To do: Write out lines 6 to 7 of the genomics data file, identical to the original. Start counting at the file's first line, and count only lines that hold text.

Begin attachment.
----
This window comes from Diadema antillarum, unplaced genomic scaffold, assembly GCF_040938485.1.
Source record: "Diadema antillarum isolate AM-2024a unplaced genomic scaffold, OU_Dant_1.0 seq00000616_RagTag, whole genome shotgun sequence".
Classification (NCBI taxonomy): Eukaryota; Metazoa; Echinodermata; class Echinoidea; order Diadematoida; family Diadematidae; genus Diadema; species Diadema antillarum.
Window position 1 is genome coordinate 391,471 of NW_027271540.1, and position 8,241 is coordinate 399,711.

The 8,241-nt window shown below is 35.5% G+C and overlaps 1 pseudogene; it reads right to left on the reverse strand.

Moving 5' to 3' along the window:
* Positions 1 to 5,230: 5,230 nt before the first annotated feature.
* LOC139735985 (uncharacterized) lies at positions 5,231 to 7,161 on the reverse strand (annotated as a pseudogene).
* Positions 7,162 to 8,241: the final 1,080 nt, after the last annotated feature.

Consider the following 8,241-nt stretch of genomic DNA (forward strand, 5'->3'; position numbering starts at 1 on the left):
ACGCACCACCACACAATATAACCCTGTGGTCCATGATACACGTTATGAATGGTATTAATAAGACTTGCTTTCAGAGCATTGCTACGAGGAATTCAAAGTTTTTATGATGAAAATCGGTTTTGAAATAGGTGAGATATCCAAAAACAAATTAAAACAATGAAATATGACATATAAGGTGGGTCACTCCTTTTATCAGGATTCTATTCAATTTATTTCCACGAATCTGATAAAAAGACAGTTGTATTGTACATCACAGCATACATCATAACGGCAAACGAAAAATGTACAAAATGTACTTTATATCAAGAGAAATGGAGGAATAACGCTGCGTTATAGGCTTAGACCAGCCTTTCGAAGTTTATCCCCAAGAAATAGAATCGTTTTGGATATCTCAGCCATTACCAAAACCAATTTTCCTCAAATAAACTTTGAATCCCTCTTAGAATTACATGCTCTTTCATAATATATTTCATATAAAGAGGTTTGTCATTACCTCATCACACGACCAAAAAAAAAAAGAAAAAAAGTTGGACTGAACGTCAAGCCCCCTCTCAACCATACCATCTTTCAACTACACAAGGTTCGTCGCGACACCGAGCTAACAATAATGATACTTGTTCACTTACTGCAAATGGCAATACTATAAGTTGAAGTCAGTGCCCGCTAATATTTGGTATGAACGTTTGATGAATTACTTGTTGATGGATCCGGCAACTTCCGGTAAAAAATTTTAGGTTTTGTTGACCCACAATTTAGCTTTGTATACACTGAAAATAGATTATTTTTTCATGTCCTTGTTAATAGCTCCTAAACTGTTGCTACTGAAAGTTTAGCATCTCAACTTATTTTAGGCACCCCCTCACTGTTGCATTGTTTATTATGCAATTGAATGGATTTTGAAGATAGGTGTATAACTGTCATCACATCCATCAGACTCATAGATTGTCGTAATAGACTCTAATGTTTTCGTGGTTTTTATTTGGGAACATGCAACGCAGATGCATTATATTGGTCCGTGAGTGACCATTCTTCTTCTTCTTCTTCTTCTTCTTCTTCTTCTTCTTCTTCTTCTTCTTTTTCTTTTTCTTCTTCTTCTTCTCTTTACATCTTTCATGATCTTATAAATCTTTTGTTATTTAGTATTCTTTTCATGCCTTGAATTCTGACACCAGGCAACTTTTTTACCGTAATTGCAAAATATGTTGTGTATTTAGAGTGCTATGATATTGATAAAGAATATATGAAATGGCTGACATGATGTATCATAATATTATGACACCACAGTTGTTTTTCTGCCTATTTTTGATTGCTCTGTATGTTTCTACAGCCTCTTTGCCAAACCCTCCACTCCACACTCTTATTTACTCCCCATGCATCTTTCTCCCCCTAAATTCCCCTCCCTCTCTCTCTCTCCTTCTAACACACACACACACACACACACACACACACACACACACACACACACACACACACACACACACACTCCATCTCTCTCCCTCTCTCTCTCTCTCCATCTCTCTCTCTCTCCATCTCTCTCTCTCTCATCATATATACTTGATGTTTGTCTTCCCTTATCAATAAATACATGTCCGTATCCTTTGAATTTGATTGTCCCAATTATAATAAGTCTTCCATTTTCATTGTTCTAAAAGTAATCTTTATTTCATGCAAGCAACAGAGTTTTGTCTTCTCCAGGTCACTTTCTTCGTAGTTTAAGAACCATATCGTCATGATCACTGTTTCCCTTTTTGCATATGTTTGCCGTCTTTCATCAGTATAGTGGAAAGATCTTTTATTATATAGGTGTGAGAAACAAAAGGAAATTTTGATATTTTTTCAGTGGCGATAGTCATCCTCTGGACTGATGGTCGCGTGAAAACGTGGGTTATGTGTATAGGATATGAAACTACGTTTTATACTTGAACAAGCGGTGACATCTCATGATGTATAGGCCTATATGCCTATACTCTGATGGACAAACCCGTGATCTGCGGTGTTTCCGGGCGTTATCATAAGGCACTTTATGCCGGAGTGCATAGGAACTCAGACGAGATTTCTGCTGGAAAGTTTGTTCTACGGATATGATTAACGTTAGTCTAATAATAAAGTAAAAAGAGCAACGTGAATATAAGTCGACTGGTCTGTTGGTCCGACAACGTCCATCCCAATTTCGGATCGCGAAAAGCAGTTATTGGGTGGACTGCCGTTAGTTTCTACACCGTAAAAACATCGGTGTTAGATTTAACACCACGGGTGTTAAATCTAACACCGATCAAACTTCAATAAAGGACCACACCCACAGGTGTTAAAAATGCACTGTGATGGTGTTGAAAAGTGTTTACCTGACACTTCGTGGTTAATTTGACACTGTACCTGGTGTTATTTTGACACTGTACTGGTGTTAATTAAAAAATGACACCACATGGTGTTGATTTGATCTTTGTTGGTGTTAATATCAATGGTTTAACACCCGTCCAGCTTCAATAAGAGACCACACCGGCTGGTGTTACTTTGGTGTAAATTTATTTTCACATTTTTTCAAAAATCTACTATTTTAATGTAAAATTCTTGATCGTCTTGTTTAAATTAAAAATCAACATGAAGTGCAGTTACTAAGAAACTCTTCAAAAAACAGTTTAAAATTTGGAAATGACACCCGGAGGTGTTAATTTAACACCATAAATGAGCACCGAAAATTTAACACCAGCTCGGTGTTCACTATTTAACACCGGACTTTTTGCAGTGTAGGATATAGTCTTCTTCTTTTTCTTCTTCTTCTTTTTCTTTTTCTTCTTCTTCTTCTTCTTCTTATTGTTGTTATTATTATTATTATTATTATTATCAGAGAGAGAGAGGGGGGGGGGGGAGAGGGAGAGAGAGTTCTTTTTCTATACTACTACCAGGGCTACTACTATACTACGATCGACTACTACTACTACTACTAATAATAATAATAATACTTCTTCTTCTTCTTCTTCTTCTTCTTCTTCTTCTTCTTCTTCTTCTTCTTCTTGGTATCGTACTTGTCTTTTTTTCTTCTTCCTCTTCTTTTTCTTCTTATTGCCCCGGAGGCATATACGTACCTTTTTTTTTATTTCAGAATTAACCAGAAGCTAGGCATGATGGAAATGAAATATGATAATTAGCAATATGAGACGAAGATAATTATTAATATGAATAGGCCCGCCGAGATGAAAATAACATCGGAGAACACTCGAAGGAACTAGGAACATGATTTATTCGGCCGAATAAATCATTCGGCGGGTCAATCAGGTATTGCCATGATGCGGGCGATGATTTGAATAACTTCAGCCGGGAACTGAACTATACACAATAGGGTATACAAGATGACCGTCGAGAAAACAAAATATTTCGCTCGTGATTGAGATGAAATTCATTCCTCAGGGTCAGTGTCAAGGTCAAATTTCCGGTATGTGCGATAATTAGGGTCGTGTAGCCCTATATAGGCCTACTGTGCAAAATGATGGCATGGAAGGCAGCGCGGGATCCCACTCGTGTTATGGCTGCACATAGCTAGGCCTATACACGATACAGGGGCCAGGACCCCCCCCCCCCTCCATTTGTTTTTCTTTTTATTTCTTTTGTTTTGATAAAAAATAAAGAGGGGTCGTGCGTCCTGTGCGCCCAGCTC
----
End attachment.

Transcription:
Moving 5' to 3' along the window:
* Positions 1 to 5,230: 5,230 nt before the first annotated feature.